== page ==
Skip to content


Case 1: Lab – Exploring economic data /2547

Please note that this is computer lab session. No specific preparation is required: materials will be provided in class.

w4/5 Task sheet

All the labs have now run, with the last one today. Any student who did not attend the week 4 labs can still gain a 40% mark by completing the worksheet and emailing it within 14 days of the lab session. After 12 on Friday 1st Nov, this will apply to any student who did not attend the week 5 lab.

* There will be participation and engagement marks from your activities undertaken in the lab. *

Dataset links:

Maddison Project

Clio Infra

Gapminder

The purpose of the session is to explore the economic history data available in a range of public datasets. Specific instructions will be provided in the labs.

The economic growth database from the Maddison Project forms a component of the Clio Infra dataset. In 2014, Clio Infra and the OECD published How Was Life? Global well-being since 1820 . We will draw on this source in a number of lectures.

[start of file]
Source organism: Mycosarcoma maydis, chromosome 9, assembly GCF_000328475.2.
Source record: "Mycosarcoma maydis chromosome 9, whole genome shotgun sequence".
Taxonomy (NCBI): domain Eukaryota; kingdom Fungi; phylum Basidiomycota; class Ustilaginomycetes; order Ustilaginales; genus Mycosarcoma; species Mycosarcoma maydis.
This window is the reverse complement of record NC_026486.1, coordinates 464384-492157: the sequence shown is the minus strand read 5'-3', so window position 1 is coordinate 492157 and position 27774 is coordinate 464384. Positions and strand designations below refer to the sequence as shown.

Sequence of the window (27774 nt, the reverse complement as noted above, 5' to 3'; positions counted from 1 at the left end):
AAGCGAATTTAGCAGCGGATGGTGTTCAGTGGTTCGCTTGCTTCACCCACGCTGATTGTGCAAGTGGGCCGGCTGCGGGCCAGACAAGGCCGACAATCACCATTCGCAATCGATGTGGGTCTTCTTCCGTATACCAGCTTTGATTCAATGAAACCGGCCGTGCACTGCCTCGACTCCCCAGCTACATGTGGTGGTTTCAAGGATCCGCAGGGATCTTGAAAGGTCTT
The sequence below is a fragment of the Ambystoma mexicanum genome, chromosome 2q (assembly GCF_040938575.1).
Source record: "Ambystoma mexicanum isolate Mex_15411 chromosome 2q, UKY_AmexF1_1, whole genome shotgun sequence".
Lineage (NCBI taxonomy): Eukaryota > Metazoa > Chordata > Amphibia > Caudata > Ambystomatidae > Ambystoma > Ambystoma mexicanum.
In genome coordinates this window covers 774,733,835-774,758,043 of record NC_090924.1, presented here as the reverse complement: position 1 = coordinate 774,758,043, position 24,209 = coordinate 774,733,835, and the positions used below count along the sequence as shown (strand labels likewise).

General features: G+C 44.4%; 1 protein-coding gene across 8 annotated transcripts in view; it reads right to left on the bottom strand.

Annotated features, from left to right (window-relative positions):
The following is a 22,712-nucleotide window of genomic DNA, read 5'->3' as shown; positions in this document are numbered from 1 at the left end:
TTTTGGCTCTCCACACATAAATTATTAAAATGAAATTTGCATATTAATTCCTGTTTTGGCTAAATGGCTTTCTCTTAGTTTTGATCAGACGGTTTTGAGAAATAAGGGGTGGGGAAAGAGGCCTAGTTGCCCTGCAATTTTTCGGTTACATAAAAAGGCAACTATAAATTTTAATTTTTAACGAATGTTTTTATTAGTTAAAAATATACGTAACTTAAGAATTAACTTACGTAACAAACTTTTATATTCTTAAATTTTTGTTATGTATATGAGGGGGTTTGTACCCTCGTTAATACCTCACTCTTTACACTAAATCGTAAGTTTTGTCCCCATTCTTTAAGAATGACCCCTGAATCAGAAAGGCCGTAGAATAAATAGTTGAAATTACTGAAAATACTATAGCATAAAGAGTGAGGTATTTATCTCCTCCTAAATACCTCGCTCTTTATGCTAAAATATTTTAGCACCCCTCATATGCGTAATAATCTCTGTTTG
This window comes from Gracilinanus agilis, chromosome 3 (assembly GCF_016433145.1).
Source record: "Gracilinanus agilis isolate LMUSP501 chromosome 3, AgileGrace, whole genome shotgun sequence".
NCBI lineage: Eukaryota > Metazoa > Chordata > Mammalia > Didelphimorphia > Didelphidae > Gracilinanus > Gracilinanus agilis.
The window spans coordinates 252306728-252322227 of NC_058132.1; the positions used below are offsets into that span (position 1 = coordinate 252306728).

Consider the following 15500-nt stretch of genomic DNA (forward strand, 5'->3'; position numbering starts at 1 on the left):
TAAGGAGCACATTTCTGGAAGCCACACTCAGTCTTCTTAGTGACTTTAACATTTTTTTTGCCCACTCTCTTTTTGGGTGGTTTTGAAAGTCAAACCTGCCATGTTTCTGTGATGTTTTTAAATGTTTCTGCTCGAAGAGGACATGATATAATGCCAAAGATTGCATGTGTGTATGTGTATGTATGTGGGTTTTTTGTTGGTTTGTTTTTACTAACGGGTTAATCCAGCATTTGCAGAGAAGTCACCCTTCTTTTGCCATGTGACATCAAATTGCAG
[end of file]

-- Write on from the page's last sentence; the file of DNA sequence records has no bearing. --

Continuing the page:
Background reading

Bolt J et al (2018), REBASING ‘MADDISON’: NEW INCOME COMPARISONS AND THE SHAPE OF LONG-RUN ECONOMIC DEVELOPMENT, GGDC Research memorandum, 174, January

Bolt, J and van Zanden, JL (2013), The First Update of the Maddison Project: Re-­Estimating Growth Before 1820, Maddison-­Project Working Paper WP-­4
[ The working paper discusses the re-estimation of economic growth prior to 1820, as it reviews recent work in the field and addresses some of the methodological issues involved. ]

Reflective question [for your w25 Reflective journals]

“Limitations to data quality also means that estimating the growth of GDP per capita over many decades, or even centuries, is a hazardous undertaking that, despite the best effort of statisticians and researchers, will always be surrounded by a degree of uncertainty.”
Bolt et al (2018:4)

What implications does such uncertainty have for the economic historian attempting to build a picture of past economic activity?